“When you have the top 1% getting money, they spend 5-10% of what they earn. When you have the lower end of the economy getting money, they spend 100-110% of what they earn. As you’ve had a transfer of wealth to the top and a transfer of income to the top, you have a shrinking consumer base basically, and you have a shrinking velocity of money.” – The real life Gordon Gekko is supporting Bernie Sanders because of a basic economic principle.

Bernie Sanders gets endorsement from the most unlikely person. The video the above Asher Edelman quote is taken from.

TIP: We fact-check Edelman’s claim on our page: “People With More Money Save More“. We found that the truth is complex, but generally the claim is true.

TIP: The video above mentions repealing Glass–Steagall this is thought to have led to outcomes like the banking crisis in 2008 and current income and wealth inequality issues. With this in mind, others argue that reduced regulations on banks in regards to securities helped to mitigate the financial crisis. This issue too is complex.[12]

What Was Edelman Saying in the Video?

So what Edelman is saying is, by nature, people with less money spend more (and even borrow to spend more than they have). So if you want to increase velocity of money you address income inequality, wealth inequality, and loopholes that favor the richest. Essentially, you inject more money toward the bottom, less at top, and watch the money “trickle up”.

Of course, it isn’t that easy. Some of the problems are not saving. They are tax loopholes and schemes well overdue to be busted by the SEC or long overdue for regulation.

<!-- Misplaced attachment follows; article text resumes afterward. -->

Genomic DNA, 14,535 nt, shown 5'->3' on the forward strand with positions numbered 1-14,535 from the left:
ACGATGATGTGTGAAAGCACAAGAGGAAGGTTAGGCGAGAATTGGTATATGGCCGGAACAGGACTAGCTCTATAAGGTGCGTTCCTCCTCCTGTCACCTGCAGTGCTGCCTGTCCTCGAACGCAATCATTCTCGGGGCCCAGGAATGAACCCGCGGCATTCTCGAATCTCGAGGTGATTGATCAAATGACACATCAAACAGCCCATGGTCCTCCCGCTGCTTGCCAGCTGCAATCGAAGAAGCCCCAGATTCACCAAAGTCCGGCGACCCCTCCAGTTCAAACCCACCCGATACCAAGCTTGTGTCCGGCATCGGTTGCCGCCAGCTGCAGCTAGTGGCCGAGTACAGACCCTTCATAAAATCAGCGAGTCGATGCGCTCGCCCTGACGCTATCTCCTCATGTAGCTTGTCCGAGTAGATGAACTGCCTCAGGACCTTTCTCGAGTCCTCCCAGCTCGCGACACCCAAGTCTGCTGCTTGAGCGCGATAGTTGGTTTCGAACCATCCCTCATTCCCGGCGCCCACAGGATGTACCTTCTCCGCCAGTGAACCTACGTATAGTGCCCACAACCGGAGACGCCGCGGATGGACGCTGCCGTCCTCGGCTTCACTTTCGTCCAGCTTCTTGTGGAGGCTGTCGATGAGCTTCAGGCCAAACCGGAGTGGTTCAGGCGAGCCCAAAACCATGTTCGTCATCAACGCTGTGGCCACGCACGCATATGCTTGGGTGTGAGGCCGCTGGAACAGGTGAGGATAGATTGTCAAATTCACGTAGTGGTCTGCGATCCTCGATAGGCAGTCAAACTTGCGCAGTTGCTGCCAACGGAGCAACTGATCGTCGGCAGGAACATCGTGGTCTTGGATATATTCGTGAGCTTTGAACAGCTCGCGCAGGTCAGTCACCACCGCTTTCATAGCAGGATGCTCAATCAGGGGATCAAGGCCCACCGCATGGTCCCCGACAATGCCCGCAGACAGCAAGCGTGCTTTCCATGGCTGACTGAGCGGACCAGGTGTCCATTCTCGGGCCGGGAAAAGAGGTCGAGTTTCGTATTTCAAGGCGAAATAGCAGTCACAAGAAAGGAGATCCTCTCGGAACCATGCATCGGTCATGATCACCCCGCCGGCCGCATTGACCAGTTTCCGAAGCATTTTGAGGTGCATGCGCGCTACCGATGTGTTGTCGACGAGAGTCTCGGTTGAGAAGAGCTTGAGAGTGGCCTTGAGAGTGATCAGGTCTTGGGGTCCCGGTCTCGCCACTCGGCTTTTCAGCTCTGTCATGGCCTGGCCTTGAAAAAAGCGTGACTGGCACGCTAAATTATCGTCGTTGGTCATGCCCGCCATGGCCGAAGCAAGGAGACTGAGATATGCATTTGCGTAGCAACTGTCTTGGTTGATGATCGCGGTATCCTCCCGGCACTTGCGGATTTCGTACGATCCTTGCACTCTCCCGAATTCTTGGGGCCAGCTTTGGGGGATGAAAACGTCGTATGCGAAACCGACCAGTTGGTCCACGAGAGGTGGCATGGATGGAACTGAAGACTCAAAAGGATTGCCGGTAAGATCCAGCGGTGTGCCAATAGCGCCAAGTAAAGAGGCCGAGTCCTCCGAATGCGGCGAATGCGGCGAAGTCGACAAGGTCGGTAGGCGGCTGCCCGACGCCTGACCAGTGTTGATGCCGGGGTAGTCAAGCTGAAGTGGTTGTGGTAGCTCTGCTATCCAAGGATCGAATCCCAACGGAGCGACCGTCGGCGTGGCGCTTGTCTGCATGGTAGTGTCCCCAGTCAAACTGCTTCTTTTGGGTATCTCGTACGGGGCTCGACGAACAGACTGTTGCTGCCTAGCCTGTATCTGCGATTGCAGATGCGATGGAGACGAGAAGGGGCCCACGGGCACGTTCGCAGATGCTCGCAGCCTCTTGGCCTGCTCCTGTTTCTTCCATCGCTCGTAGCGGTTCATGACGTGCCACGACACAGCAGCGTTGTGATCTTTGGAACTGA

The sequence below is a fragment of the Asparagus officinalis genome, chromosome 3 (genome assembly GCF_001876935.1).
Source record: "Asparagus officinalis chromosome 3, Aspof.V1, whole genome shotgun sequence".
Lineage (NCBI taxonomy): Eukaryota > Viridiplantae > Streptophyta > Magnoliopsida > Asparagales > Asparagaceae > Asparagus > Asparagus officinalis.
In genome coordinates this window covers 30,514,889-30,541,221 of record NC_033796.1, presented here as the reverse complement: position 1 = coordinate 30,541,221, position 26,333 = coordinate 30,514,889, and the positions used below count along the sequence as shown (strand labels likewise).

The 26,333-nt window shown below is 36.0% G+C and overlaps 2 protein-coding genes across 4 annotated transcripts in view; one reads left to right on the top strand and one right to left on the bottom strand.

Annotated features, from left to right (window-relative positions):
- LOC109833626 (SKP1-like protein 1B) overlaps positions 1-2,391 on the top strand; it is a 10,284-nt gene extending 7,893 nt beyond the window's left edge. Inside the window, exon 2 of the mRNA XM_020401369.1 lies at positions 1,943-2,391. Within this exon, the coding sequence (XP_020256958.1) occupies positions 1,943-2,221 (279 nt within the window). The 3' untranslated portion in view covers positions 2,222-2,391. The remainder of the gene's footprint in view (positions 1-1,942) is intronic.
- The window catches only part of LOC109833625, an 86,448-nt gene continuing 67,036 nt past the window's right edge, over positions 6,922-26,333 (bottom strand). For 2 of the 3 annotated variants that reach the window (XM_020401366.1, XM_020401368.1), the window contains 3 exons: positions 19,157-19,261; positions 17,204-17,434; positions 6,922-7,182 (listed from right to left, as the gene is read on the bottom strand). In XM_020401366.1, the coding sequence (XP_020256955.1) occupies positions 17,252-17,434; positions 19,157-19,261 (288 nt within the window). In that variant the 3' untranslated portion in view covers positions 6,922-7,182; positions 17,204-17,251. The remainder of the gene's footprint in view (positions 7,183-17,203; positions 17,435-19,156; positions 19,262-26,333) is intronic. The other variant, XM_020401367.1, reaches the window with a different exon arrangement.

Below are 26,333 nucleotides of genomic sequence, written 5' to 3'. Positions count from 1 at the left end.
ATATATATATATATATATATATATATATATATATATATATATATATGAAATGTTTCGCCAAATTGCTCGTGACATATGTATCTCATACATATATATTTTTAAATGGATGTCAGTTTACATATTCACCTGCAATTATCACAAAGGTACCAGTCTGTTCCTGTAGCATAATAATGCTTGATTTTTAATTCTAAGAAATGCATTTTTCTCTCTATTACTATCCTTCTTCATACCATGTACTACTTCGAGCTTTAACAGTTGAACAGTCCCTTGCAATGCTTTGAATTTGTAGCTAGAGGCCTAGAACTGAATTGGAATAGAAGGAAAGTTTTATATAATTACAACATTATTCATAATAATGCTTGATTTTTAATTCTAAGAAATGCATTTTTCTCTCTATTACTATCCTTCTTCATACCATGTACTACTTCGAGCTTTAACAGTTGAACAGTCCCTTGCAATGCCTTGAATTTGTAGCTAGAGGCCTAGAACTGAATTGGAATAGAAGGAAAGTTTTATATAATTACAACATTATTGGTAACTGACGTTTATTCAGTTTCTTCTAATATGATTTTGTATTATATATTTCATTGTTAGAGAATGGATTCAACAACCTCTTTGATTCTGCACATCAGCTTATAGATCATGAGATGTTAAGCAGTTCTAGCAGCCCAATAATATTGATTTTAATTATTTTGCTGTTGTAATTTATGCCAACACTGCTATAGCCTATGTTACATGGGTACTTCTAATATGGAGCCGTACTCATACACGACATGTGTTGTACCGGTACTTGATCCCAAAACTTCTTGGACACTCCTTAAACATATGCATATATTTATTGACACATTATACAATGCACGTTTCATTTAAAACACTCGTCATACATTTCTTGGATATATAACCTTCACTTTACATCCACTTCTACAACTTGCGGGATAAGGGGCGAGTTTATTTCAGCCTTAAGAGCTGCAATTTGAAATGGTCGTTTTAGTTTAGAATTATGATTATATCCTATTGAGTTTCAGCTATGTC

Also, if business owners are squeezed too hard, hiring can stop and wages can suffer having a net negative effect. Some of the 1% might be hoarding money (people and institutions), but others are creating hundreds of jobs while only pocketing a few million and paying their full share of taxes. So we have to beware broad brushes here.

As mentioned above there are many ways to address our perceived and actual issues. History has clearly shown neither the “greed is good” trickle down, nor the tax the rich to death solution is ideal.

The ideal solutions likely lay somewhere in the middle and require some high-level economics, diplomacy, ethics, and lots of political capital to get get moving. Luckily, where we are at the moment is fairly healthy as well. Our issues, as America at least, are long-term projections, not immediate problems per say.

Should We Even Care About Deflation and Inflation?

By this point, you may be thinking, but wait, it isn’t realistic to have an ever inflating economy, and who cares if it deflates a bit? Shouldn’t we just let the market control itself? Isn’t that better than overcorrecting the market through legislation, agencies, banks, and such?

Generally, there is wisdom in both “letting the market correct itself” and lightly guiding the market to ensure a steady economic growth and the right balance of debt and credit.